Polity & Governance
- Privacy is a fundamental but wholly qualified right: Centre
- Cabinet clears minimum wage code bill
Government Schemes & Policies
- Cabinet approves revision of guidelines of Sovereign Gold Bonds Scheme
- A policy on the Prevention and Control of haemoglobinopathies in India
- Codex Alimentarius Commission meeting in Geneva adopts three Codex standards for spices
Bilateral & International Relations
- India’s Alternate Governor on the Board of Governors of the Asian Development Bank (ADB)
Science & Technology
- Scientists to chase solar eclipse using NASA’s research jets
Key Facts for Prelims
- Glow-in-the-dark shark discovered in the Pacific
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Polity & Governance
Privacy is a fundamental but wholly qualified right: Centre
The Centre told the Supreme Court that “there is a fundamental right to privacy, but it is a wholly qualified right”.
- The apex court was hearing the Aadhaar card privacy issue.
Absolute Right vs. Wholly Qualified Right:
- A wholly qualified right is one where government interference is allowed in special circumstances, and only when necessary in a democratic society as opposed to an absolute right, which cannot be limited in any way. An absolute right cannot be reduced or amended.
Attorney General K K Venugopal, who was arguing for the government, argued that
- Privacy as a fundamental right was deliberately avoided from Article 21. Privacy, as a fundamental right, could have been mentioned in 21, but has been omitted. Right to life “transcends” right to privacy.
- Citizens could not agitate against Aadhaar, saying it was a violation of their right to privacy. And as far as Aadhaar was concerned, privacy was not a fundamental and absolute right. The state could subject privacy to reasonable restrictions in order to preserve the right to life of the masses.
- An elite few could not claim that their bodily integrity would be violated by a scheme which served to bring home basic human rights and social justice to millions of poor households across the country.
- Since the right to privacy consists of diverse aspects and is a sub-species of the right to liberty, every aspect of sub-species will not qualify as a fundamental right.
- Different species of privacy exist, and all of them cannot be elevated to the status of fundamental rights.
Cabinet clears minimum wage code bill
The much-anticipated Wage Code Bill which makes it mandatory for all industries to pay a minimum category of wages across all sectors to employees has been cleared by the cabinet.
- The wage code primarily aims at reducing the disparity in minimum wages across the states.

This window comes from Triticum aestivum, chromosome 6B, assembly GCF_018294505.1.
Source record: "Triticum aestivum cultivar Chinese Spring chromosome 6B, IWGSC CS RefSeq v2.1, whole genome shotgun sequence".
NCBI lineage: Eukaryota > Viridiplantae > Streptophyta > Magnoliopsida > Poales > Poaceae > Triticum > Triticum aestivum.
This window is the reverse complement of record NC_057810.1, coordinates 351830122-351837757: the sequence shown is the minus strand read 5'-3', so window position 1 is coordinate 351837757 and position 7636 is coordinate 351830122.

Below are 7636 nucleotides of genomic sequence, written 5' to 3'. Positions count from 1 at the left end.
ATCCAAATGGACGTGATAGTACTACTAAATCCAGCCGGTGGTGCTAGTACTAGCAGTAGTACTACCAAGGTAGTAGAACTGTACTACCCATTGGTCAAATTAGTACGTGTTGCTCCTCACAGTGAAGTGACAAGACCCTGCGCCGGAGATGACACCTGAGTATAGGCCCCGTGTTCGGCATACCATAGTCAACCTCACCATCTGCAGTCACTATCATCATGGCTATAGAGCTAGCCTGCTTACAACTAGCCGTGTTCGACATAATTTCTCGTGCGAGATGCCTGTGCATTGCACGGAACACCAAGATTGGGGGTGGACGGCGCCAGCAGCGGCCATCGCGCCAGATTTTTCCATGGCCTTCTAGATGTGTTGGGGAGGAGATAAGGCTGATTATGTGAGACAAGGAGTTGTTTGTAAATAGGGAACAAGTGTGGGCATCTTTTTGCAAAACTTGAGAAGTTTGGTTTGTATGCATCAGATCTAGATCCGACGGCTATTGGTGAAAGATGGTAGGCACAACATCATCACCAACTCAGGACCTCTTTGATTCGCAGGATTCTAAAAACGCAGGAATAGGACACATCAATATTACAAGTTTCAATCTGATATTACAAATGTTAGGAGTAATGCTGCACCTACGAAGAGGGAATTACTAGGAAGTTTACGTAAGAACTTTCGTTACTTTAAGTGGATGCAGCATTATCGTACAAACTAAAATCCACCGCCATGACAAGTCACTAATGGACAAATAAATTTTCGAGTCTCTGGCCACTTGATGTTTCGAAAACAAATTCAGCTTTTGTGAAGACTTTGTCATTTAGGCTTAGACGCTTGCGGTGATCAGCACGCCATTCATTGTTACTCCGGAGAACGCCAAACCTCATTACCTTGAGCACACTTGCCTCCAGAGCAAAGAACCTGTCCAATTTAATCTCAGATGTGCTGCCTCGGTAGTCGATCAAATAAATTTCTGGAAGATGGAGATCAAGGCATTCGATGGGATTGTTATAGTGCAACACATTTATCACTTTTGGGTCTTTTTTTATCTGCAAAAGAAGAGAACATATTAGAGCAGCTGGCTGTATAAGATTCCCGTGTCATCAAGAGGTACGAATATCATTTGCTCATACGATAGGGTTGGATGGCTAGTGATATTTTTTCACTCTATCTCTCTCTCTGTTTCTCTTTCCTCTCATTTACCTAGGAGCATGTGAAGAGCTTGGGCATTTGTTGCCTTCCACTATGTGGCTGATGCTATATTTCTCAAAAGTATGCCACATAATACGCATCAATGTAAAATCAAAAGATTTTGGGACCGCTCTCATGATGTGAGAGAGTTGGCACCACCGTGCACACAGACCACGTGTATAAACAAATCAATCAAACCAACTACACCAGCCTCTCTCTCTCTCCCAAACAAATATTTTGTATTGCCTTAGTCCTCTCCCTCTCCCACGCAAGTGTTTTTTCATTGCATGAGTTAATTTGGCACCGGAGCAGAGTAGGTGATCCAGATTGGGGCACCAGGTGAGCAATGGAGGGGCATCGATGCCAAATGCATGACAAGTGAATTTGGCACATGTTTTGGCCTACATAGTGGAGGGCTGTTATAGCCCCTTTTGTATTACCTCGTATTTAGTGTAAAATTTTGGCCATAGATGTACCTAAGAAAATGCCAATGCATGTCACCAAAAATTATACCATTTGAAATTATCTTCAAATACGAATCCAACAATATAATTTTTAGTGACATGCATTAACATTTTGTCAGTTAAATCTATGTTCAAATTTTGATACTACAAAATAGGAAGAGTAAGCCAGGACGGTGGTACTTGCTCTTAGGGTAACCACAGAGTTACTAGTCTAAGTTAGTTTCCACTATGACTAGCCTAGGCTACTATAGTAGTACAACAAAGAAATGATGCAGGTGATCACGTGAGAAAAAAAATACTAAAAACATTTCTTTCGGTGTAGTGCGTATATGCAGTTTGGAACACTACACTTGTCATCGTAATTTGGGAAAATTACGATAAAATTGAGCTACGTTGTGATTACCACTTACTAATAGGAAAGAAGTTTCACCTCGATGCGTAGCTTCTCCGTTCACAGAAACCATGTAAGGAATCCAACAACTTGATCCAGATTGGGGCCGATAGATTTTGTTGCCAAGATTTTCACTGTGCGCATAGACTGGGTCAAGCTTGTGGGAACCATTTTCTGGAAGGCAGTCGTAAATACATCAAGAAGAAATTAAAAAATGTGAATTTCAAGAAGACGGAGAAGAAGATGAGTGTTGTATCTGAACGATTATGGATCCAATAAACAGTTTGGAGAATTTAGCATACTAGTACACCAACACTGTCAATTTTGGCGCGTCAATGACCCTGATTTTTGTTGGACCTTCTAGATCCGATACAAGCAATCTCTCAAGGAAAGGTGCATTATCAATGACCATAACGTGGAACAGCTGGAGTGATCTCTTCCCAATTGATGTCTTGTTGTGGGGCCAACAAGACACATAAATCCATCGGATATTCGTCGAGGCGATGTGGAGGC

- The proposed legislation is expected to benefit over 4 crore employees across the country.
Highlights of the bill:
- The Labour Code on Wages Bill consolidates the four wage-related statutes:
- Minimum Wages Act, 1948,
- Payment of Bonus Act, 1965,
- Payment of Wages Act, 1936 and
- Equal Remuneration Act, 1976.
- The bill will be applicable across all classes of workers who are at present employed in scheduled industries or establishments by law and across all sectors.
- The bill seeks to empower the Centre to set a minimum wage across all sectors in the country and states will have to maintain that. However, states will be able to provide for higher minimum wage in their jurisdiction than fixed by the central government since labour is in the concurrent list.
- The wage code will empower the Centre to notify a ‘national minimum wage’ (below which no state can fix their minimum wages) and this will be revised every two years (five years if the dearness allowance becomes part of the minimum wages).
- The new minimum wage norms would be applicable for all workers irrespective of their pay. At present, the minimum wages fixed by the Centre and states are applicable to workers getting up to Rs 18,000 pay monthly. This would ensure a universal minimum wage for all industries and workers, including those getting monthly pay higher than Rs 18,000.
- Industrial strikes will now include casual concerted leave by 50 percent of more workers, while the provision for prior notice of strike would be extended to “all activities similar to existing public utility services”.
- All classes of workers would be able to avail the benefits of the minimum wage as long as they are employed in a scheduled industry or an establishment of law.
Government Schemes & Policies
Cabinet approves revision of guidelines of Sovereign Gold Bonds Scheme
The Union Cabinet has given approval for revision of guidelines of Sovereign Gold Bonds (SGB) Scheme with a view to achieve its intended objectives.
Need for the revision:
- In view of less than expected response of the investors to the scheme, and considering its bearing on CAD and consequently on overall macro-economic health of the country, it was felt necessary to make changes in this scheme to make it a success.
Two sets of changes have been made in the scheme:
- Specific changes:
- Specific changes have been made in the attributes of the scheme to make it more attractive, mobilise finances as per the target and reduce the economic strains caused by imports of gold and reduce the Current Account Deficit (CAD).
- Ministry of Finance (the issuer) has been given flexibility to design and introduce variants of SGBs with different interest rates and risk protection that will offer investment alternatives to different category of investors.
- Finance Ministry has been delegated this power to amend (or add new features) of the Scheme to reduce the time lag between finalizing the attributes of a particular tranche and its notification.